A Fortunate Son
With apologies to the true meaning of the John Fogerty penned song, I had to make the pun.
My earliest memory of listening to the radio is with my father. The cars he had when I was very young only had AM radios in them, so we usually listened to the New York all news station. Occasionally, he would flip over to the country station on AM, and I remember him tapping along with Kenny Rogers.
As I got older, he and my mother, referred to in my Mother's Day piece, would listen to Motown together. It wasn't until I was older that I started to pay attention to what my dad, Bob, was listening to when he was down in his work shop.
As I wrote before, my mother, Linnea sort of dominated the music in the house. But when my dad was alone, he would break out his collection of reel to reel tapes. Most of these tapes he acquired during the Vietnam war. In a precursor to Napster, each guy in his unit would send away to Hong Kong or Singapore, purchase an album and then make reel to reel copies for the other guys. He returned from the war with Iron Butterfly's "In-A-Gadda-Da-Vida", Creedence Clearwater Revival and many more.
Growing up in the suburbs of Philadelphia, my father was sort of into Motown. He liked the Temptations and the Four Tops and would play them regularly at our house. During the 70's I remember him listening to a steady diet of CCR, Buffalo Springfield, Cream and Blood, Sweat and Tears.
He was much more into what became the harder edge of Classic Rock than my mom. As a CPA, one would not think that he'd be into that kind of music. However, one would be wrong - my dad can rock with the best of them
While I liked the Motown sound and the Beatles, as I got older, I realized that I was gravitating towards The Doors, The Who and Clapton. All music I had first heard from my father (in full disclosure, my Aunt Robin, my mom's sister also contributed to my love all things Clapton. I'm pretty sure she's the one who came up with the phrase, "Clapton Is God" but someone else spray painted it on a wall. At least that's how I remember it.).
When my brothers and I would help my dad with household chores or yard work, he'd play the radio, record player, or reel to reels. Music was always around us, growing up.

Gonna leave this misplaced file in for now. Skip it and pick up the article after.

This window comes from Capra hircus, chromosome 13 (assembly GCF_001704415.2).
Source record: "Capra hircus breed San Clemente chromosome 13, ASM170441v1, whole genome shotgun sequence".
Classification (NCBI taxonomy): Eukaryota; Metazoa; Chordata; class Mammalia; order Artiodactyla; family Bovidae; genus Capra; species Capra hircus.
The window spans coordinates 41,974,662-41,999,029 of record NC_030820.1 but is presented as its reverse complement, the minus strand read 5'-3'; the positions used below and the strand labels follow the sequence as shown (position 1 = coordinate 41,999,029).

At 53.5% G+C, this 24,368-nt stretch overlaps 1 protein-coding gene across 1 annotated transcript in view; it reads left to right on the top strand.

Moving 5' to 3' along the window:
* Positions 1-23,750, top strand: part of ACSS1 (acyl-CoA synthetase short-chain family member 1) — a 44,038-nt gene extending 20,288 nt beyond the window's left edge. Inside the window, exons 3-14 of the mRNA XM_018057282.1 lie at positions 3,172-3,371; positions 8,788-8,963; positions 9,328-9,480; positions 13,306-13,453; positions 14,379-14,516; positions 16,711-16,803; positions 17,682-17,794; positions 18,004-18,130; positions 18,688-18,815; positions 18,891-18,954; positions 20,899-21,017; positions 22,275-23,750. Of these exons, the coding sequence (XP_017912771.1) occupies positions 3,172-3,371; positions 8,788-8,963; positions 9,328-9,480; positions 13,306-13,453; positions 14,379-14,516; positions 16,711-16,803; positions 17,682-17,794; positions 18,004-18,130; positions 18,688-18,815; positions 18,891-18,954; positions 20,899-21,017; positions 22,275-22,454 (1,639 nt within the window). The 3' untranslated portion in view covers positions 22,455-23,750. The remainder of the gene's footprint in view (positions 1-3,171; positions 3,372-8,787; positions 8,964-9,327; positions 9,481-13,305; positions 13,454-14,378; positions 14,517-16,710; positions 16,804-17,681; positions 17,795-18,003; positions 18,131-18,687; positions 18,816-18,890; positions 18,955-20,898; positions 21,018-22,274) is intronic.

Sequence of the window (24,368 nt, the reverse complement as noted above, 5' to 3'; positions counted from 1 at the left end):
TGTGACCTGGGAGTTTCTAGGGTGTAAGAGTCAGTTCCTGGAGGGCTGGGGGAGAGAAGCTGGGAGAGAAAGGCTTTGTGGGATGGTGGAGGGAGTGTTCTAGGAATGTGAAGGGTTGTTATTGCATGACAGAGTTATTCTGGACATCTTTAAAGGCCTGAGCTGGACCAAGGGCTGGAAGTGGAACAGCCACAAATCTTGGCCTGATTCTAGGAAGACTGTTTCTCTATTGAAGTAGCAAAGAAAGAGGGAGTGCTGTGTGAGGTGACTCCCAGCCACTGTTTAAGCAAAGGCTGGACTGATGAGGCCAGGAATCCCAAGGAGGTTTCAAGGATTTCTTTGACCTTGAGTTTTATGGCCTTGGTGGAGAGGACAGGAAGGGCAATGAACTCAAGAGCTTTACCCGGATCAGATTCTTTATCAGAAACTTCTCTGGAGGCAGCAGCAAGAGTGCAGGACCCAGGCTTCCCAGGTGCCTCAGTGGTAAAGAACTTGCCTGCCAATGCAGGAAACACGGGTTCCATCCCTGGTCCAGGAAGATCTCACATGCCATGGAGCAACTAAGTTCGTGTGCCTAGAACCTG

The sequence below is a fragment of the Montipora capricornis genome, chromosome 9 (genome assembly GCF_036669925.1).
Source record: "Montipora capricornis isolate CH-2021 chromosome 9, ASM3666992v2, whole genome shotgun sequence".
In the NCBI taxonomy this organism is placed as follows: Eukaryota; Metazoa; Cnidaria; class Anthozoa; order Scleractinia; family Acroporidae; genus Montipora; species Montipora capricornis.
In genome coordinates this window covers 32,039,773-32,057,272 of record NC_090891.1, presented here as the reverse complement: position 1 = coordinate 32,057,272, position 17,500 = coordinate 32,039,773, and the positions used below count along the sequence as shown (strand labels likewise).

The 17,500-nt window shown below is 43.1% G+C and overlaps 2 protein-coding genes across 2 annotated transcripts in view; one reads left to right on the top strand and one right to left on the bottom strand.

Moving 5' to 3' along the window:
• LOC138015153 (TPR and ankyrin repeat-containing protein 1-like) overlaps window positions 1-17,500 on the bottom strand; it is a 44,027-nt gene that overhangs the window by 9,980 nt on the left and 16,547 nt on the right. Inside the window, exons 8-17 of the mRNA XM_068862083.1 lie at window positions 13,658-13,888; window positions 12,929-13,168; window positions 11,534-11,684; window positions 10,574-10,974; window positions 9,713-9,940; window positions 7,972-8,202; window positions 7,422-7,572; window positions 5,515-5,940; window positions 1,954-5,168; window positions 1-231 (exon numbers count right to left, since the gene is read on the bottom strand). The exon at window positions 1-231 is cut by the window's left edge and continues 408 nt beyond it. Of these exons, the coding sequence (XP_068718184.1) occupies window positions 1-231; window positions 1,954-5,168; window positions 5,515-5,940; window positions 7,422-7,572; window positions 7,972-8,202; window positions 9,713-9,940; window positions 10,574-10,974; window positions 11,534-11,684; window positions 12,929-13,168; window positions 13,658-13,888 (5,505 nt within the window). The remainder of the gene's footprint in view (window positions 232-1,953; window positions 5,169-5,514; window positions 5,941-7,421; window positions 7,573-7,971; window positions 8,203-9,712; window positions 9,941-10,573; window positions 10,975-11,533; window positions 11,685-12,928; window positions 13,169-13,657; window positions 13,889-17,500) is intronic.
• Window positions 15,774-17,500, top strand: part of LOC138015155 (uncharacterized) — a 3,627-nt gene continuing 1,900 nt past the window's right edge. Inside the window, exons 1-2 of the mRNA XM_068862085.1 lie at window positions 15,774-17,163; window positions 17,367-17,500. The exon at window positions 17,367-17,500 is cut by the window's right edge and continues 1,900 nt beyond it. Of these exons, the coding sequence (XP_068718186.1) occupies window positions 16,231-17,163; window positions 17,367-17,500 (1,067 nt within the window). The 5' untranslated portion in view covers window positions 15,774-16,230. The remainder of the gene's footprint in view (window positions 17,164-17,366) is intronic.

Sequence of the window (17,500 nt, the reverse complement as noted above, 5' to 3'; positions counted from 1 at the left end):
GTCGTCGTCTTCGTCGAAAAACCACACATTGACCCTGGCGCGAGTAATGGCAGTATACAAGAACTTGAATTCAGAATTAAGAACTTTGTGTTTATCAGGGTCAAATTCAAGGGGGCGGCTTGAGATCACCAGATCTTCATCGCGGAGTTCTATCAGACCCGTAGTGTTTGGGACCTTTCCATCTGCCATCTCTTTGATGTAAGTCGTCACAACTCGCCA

My dad was not overt with his music, it was just on when my mom was in another part of the house, or away on business. At Christmas, however, my dad ran the hi-fi. He developed a great mix of Motown and Classical selections, first on vinyl and then on CD and now on his iPod. Maybe that's where I developed my early DJ skills from.
Let's examine Classical for a second. Usually only at Christmas were classical pieces played by my dad. In talking about music with his father, I learned that my grandfather was a lover of classical and opera. So, you can draw that line straight down to me. When I need to center myself, it's either the Allmans, The Dead or Classical. Yes, my father and I listened to a bit of the Allman Brothers together, and I am still trying to figure out how I became a Dead Head.
I took my dad and my aunt to see the reunited Cream play Madison Square Garden. At one point during the show, I looked over at my father and he was the happiest I had seen him in months. Keep in mind, this was right after tax season and for a CPA, the months of January through April are almost as torturous as the Spanish Inquisition, except that you expect it.
When I think about my own music discovery and the influences that inspired me, I believe that I am fortunate to have two loving parents who kept music in the house at all times.
I am also very fortunate to have an incredibly supportive father. He had no problem with the fact that I did not go into accounting, but followed a childhood dream of working in radio. When I was on the air in New York, doing overnights, my father would tape my whole show. He had this rig set up where he could record a few hours and then he would get up in the middle of the night and flip the tapes to catch the back half of the show. I volunteered to give my folks a copy of my air-check, which was a recording of just the talk breaks, but they really wanted to experience the entire show, music, commercials... the whole thing.
I'll end with one more anecdote... from the time I was in high school, I could not get enough of The Band. I didn't know where it came from, I had some sort of block, I suppose. I have owned several copies of The Last Waltz on video (I always seem to lose them to a former girlfriend) and even hung out with Levon and Rick. For my parents' 40th Wedding Anniversary, I came out of retirement and volunteered to DJ their party. My mother's music dominated the playlist, but I wanted to make sure my father's tastes were represented. He offered only a few selections, and "Ophelia" by The Band was one of them. It was then that I realized where my love of The Band had come from... my dad used to play The Last Waltz, as well as Songs From Big Pink repeatedly.
Happy Father's Day, Dad. Thank you (Mom... I already thanked you in the Mother's Day piece...) for always encouraging me to pursue my dreams and thanks for turning me on to some really great rock and roll.
Robert Mathers (@RTNowRadio) for Cumulus Media © 2012